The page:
S/V Hello World's Travel Log

port ludlow

After enjoying some awesome crepes for breakfast, we shoved off for Port Ludlow. The wind was fluky and light, mostly from the SW giving us a slow motion down wind run. We rounded Foulweather Bluff and the wind came back around to the north. We'd never been to Port Ludlow so our blistering approach speed (2 knots) gave us some time to look over charts and our Puget Sound cruising guide. There's some rocks north of the entrance that we wanted to stay clear of and some shallows off the point to the east of the entrance that we'd also like to pay attention to.

We got into the harbor and drove around for 10 minutes trying to find a spot we liked. There was all sorts of room - only four other boats anchored - but the spot we wanted also has a cable running through it. We finally found a spot in 40' of water and dropped the hook.

Whenever we take off for a few days, we don't like to run the engine much to charge the batteries. And that means, we don't turn the fridge on. So 24 hours before we leave, we crank the fridge temperature down while we have shore power and get everything really cold. Well, we may have been a bit aggressive about the temperature setting. I settled in to make dinner for us - huevos rancheros from my mom's recipe - and pulled the eggs out. The eggs were frozen little golf balls. So rather than cracking them open, I peeled 'em like an orange and dropped them into the simmering tomato-ey goodness going on the stove. About 10 minutes later, one of them exploded like some sort of embryonic concussion grenade sending steaming hot tomatoes and onion shrapnel everywhere.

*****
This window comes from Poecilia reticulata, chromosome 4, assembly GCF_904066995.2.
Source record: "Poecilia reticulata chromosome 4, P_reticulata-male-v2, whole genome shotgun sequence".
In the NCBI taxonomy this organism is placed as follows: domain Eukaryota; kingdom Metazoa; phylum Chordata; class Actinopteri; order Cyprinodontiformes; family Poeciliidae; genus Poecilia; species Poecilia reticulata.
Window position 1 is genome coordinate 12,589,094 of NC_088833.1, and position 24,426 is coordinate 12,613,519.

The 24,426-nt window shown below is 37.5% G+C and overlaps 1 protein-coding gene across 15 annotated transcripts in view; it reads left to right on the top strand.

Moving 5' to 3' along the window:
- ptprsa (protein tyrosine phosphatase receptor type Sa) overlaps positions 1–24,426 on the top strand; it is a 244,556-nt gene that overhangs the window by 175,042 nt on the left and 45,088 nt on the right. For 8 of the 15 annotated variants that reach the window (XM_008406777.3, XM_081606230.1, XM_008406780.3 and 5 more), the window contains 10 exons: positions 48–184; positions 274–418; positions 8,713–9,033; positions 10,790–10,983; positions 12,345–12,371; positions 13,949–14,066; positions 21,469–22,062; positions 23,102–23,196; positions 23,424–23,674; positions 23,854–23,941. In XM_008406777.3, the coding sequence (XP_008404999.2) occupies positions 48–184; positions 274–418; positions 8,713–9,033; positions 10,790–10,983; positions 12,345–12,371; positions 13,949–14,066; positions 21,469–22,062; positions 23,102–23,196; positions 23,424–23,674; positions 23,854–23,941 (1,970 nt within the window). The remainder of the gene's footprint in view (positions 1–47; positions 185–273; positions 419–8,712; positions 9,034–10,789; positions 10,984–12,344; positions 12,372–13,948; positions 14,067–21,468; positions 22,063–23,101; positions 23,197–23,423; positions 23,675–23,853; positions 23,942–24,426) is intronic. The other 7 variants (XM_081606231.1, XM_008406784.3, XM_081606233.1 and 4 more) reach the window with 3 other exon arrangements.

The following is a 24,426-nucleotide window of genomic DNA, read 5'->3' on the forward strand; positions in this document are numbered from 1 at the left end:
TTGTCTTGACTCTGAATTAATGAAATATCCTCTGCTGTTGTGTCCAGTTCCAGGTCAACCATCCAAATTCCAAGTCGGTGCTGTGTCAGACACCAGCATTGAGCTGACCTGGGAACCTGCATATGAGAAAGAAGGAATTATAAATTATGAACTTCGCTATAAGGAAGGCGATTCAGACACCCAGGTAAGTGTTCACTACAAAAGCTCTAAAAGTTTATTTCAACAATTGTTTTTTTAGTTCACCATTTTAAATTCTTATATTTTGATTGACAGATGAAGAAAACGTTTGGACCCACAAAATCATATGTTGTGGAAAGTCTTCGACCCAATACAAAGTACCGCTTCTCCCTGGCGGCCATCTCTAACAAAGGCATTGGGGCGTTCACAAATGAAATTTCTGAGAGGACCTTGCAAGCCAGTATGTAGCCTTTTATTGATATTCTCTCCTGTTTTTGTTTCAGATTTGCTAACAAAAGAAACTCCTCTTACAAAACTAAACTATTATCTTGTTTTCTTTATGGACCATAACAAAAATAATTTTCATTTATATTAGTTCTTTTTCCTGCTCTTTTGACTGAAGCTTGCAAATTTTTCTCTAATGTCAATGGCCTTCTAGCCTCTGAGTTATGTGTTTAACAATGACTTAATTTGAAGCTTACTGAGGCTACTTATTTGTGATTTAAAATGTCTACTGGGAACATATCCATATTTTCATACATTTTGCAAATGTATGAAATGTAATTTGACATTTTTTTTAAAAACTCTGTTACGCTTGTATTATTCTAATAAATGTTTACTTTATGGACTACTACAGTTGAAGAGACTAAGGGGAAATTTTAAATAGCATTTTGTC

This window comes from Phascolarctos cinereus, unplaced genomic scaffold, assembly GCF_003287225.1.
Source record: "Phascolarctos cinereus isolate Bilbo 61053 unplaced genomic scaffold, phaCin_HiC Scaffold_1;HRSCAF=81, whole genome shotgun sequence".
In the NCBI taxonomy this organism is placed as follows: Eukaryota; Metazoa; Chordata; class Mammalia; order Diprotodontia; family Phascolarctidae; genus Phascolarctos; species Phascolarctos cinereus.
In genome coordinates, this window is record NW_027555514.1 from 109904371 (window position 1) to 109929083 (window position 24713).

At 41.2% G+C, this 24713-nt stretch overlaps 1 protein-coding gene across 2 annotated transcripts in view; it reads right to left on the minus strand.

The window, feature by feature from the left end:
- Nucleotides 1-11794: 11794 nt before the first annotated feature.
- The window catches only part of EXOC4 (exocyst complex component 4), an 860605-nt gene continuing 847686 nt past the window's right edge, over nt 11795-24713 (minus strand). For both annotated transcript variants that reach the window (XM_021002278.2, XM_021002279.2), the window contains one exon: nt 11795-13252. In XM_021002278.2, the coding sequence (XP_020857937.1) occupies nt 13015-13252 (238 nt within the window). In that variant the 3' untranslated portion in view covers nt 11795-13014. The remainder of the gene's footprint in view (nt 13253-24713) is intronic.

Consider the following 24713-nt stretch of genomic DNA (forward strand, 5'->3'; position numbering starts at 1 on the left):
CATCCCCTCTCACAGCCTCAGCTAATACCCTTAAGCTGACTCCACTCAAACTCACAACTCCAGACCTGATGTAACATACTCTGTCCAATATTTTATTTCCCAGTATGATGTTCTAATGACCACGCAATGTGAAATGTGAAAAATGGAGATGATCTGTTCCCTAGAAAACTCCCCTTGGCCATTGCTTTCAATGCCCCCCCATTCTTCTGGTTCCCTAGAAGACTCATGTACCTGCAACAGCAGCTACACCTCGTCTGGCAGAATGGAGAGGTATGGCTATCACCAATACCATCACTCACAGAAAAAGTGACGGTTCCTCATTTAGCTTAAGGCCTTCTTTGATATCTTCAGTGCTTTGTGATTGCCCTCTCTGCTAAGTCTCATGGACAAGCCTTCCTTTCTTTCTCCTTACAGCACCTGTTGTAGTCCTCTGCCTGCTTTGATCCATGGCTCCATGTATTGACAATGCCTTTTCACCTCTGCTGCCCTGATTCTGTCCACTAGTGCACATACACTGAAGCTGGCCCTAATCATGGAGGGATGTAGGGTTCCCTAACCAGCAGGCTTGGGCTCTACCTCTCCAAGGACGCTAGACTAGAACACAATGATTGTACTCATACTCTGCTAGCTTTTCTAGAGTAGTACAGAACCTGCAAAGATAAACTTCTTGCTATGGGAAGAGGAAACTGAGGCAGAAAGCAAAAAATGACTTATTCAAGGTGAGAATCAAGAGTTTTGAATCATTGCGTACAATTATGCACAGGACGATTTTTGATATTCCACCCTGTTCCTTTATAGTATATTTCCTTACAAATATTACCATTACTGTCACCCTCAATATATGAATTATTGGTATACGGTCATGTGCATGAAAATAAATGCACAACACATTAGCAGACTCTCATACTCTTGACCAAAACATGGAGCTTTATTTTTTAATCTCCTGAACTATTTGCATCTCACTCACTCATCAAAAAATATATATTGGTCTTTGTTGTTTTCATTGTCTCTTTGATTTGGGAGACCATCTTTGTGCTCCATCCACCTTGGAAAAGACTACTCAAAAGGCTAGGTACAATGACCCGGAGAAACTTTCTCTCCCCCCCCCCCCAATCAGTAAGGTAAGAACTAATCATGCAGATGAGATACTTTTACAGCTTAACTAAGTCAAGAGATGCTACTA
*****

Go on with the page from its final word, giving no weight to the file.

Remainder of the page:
Here's yet another tip from the good ship Hello World: don't cook frozen eggs.

As the sun set, the temperatures nose dived down to around 25°. We had frost on deck by 6:00PM. No worries, we have a nice diesel heater that should keep us plenty warm. Except that it picked this evening to not work. I was up until 3AM babysitting the tiny ineffective flame, trying to coax it into something with any sort of heat. The problem is, if the flame goes out, the diesel fuel keeps getting pumped into the chamber and in the morning, you wake up with a heater chock full of diesel. Bad. So at 3AM, I weighed the amount of time it would take me to disassemble the heater, remove it from the bulkhead, and throw it overboard. Turns out, that time was better spent sleeping so I shut it off and went to bed. At some point during the evening the cat crawled onto the bed and vocalized his displeasure with the temperature by yowling his fool head off. We grabbed him and shoved him under the covers with us. It took him a bit to realize this was a better alternative, but once he did, he stayed under that comforter. In fact, he didn't come out until we pulled into a marina slip again the following day.

See, everyone? Sailing is fun! Dammit, I say it's FUN!

Enjoying the view from the bowsprit. It's seriously the best seat in the house.

Some Pacific Northwest suntanning.

Clearly, my retinas are not used to the sun.

Once we dropped anchor, we coaxed the cat out from under the settee with tuna juice. Works every time.

The frozen egg/slushball.

Shithead finally finds peace and warmth underneath our down comforter. He wouldn't come out from under there for 16 hours. No peeing. No eating. Just huddled under the blanket. Poor kid.

47°55'12"N 122°41'33"W

No comments: